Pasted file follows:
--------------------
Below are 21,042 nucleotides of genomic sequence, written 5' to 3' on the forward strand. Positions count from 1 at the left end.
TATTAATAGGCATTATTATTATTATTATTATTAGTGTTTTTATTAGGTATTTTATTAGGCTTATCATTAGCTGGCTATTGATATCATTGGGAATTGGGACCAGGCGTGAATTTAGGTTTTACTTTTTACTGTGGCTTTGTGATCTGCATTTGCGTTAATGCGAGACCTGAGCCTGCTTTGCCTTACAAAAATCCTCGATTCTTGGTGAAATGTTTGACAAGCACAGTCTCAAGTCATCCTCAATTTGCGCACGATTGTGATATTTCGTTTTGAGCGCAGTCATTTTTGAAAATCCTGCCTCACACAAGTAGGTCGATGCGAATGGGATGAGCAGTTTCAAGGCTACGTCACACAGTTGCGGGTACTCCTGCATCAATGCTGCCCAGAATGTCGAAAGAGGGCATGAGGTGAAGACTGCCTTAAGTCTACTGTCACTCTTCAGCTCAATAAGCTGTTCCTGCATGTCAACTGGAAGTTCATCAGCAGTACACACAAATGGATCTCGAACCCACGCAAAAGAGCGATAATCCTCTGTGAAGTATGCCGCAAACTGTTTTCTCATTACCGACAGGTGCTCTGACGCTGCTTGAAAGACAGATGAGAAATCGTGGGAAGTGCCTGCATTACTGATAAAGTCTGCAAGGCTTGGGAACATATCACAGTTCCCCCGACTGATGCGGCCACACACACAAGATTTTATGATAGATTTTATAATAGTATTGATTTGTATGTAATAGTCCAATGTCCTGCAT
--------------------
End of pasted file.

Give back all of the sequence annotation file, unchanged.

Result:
Below are 21,042 nucleotides of genomic sequence, written 5' to 3' on the forward strand. Positions count from 1 at the left end.
TATTAATAGGCATTATTATTATTATTATTATTAGTGTTTTTATTAGGTATTTTATTAGGCTTATCATTAGCTGGCTATTGATATCATTGGGAATTGGGACCAGGCGTGAATTTAGGTTTTACTTTTTACTGTGGCTTTGTGATCTGCATTTGCGTTAATGCGAGACCTGAGCCTGCTTTGCCTTACAAAAATCCTCGATTCTTGGTGAAATGTTTGACAAGCACAGTCTCAAGTCATCCTCAATTTGCGCACGATTGTGATATTTCGTTTTGAGCGCAGTCATTTTTGAAAATCCTGCCTCACACAAGTAGGTCGATGCGAATGGGATGAGCAGTTTCAAGGCTACGTCACACAGTTGCGGGTACTCCTGCATCAATGCTGCCCAGAATGTCGAAAGAGGGCATGAGGTGAAGACTGCCTTAAGTCTACTGTCACTCTTCAGCTCAATAAGCTGTTCCTGCATGTCAACTGGAAGTTCATCAGCAGTACACACAAATGGATCTCGAACCCACGCAAAAGAGCGATAATCCTCTGTGAAGTATGCCGCAAACTGTTTTCTCATTACCGACAGGTGCTCTGACGCTGCTTGAAAGACAGATGAGAAATCGTGGGAAGTGCCTGCATTACTGATAAAGTCTGCAAGGCTTGGGAACATATCACAGTTCCCCCGACTGATGCGGCCACACACACAAGATTTTATGATAGATTTTATAATAGTATTGATTTGTATGTAATAGTCCAATGTCCTGCAT